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Amethyst

Amethyst has a beautiful wine color and the Greeks associated it with Bacchus, the god of wine. Many believed that amethyst can keep its wearer clear headed or able to make rational business decisions as well as quick-witted in battle. If you wear it than it prevented drunkenness. Never knew a gem has that much power but the Greeks believed it.




There were legends for every gem that cultures have came across in time. Even today we have many legends about colors. The legend not to wear white after Labor Day. Another legend you only wear black to a funeral. Red roses mean romance. Yellow roses means friendship. Pink roses means love/appreciation. Orange roses mean enthusiasm. Imagine if those things were true.

British royalty wears the amethyst as well as on the fingers of bishops. It has been set in religious jewelry and royal crown jewels for centuries. Royalty families or bishops for religious reasons wore most gems whether it was on a robe or a crown.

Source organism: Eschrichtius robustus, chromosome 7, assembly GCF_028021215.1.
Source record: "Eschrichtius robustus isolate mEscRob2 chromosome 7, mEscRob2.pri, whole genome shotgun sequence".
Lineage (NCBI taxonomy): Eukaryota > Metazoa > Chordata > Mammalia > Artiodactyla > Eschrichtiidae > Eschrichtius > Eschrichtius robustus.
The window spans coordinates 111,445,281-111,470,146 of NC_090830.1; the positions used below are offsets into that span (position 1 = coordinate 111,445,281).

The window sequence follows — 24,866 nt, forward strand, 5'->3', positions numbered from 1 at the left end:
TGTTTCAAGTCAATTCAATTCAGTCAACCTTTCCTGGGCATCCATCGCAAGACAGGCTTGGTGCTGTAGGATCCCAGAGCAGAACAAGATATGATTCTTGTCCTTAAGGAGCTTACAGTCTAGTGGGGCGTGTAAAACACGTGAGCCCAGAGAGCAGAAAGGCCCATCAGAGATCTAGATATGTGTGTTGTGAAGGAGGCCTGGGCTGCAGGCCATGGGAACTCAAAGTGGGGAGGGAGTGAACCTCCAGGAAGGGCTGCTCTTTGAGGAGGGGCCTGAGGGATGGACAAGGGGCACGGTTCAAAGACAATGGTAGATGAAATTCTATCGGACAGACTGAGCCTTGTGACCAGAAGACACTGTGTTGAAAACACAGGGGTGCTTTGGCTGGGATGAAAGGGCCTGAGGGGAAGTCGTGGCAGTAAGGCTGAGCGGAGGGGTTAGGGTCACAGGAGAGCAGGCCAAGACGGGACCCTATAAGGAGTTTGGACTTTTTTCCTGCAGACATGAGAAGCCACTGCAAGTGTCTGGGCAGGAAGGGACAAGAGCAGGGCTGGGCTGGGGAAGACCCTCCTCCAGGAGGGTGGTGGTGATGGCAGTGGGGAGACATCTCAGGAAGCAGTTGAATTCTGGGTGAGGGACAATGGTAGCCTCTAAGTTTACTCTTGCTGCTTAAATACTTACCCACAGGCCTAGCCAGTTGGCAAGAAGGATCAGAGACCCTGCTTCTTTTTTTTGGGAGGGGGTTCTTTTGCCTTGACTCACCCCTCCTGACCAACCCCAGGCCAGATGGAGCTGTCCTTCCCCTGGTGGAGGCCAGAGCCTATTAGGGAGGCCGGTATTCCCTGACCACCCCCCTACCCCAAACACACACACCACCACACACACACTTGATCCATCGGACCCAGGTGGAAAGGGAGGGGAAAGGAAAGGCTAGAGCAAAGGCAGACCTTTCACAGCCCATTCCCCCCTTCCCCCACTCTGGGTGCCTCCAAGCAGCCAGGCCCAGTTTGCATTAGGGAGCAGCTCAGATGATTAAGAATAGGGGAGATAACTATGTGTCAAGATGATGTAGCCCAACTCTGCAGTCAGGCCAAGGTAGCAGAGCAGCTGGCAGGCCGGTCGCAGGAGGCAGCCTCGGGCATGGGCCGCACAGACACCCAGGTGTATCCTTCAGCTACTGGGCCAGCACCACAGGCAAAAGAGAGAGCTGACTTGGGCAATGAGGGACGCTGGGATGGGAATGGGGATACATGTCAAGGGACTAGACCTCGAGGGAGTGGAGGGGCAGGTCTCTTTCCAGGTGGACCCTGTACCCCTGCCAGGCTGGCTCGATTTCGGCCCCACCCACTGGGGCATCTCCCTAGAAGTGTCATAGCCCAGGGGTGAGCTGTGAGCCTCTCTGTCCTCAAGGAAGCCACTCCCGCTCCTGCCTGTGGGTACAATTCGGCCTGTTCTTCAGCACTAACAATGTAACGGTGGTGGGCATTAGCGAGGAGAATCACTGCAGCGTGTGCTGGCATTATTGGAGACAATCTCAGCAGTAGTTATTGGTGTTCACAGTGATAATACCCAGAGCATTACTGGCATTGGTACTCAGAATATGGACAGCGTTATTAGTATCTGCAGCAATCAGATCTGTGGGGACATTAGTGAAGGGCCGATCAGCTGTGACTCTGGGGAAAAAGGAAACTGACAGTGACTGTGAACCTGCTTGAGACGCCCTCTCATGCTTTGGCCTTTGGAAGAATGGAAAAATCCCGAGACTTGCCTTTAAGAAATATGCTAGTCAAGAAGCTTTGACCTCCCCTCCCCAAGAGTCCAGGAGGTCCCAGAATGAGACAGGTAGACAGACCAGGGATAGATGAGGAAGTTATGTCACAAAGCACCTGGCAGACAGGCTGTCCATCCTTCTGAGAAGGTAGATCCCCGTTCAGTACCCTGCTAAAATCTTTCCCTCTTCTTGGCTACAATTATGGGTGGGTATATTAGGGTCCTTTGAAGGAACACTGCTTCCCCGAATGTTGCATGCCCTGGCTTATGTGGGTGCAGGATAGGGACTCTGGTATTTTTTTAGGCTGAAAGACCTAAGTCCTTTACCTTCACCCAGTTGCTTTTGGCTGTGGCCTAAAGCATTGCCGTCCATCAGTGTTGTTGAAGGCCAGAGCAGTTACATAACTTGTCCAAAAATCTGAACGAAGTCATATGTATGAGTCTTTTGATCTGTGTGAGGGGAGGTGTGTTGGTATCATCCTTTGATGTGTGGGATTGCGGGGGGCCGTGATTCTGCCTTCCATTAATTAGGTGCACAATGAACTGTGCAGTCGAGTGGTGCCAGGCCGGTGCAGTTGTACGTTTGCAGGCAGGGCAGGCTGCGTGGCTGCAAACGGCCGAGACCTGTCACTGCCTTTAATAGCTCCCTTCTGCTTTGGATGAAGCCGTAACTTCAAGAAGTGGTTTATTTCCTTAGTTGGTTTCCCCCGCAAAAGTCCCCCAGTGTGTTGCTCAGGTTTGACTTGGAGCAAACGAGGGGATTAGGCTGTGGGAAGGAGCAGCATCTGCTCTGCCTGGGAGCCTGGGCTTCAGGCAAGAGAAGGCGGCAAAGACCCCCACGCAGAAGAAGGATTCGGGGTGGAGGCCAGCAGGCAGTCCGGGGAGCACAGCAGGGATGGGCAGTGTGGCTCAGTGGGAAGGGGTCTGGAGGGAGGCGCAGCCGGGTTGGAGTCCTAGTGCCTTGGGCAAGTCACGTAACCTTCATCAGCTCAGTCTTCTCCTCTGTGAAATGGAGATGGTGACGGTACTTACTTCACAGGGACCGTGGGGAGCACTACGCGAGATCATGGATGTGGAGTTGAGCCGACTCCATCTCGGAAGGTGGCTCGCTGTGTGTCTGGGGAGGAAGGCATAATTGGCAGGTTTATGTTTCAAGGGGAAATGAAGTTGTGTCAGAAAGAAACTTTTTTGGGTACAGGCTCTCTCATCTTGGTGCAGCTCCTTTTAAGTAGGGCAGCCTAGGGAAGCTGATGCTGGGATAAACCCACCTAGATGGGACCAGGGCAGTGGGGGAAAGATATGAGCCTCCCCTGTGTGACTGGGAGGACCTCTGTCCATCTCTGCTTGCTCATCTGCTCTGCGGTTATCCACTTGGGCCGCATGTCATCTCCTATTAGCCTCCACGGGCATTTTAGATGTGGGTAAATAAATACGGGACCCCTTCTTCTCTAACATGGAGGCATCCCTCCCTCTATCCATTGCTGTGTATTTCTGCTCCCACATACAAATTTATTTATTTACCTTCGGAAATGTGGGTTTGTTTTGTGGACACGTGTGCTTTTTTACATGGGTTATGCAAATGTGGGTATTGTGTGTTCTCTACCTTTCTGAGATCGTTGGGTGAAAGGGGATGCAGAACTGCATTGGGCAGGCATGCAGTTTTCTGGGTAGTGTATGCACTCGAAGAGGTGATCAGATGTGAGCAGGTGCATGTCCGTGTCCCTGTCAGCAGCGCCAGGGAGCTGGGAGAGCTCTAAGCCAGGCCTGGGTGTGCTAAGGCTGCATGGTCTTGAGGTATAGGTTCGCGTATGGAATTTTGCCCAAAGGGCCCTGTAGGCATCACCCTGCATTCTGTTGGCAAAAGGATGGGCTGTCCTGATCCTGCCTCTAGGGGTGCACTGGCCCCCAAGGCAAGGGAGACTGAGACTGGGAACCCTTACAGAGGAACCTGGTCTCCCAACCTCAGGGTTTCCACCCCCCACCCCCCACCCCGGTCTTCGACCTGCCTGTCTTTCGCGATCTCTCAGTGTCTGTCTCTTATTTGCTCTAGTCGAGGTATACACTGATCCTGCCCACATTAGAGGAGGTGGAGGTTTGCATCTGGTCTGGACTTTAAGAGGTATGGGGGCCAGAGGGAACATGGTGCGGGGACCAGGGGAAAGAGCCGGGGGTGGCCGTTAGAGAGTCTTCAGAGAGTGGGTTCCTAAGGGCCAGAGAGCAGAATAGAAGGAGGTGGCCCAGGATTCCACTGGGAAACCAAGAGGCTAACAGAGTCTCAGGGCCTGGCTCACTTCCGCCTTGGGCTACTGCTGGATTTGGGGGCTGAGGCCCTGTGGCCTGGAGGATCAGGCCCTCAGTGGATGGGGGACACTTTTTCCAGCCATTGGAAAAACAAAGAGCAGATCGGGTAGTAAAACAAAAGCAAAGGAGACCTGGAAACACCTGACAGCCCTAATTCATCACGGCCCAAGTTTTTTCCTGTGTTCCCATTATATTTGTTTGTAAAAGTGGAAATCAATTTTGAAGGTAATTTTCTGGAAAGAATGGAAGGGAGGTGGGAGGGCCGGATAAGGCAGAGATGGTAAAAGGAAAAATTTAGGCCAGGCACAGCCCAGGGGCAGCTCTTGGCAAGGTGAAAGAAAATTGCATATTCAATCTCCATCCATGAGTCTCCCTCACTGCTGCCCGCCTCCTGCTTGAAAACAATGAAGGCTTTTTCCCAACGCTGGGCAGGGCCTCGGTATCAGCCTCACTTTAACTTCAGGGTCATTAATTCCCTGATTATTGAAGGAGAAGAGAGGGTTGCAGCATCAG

Amethyst comes from the purple variety of the quartz mineral species. It is known with its color purple even though there are some gems with that color. The difference is the Amethyst purple can be cool and bluish, or a reddish purple that is often referred to as a raspberry color. People are mesmerized by its color and design.
Amethyst was as expensive as ruby and emerald until the 19th Century, when Brazil’s large deposits were discovered. It was believed to prevent intoxication—amethystos means “not drunk” in ancient Greek. Today, as the most valued quartz variety, amethyst is in demand for designer pieces and mass-market jewelry alike, and its purple to pastel hues retain wide consumer appeal. (http://www.gia.edu/amethyst)

Amethyst is the birthstone for February and one of the emblems of the twelve apostles.


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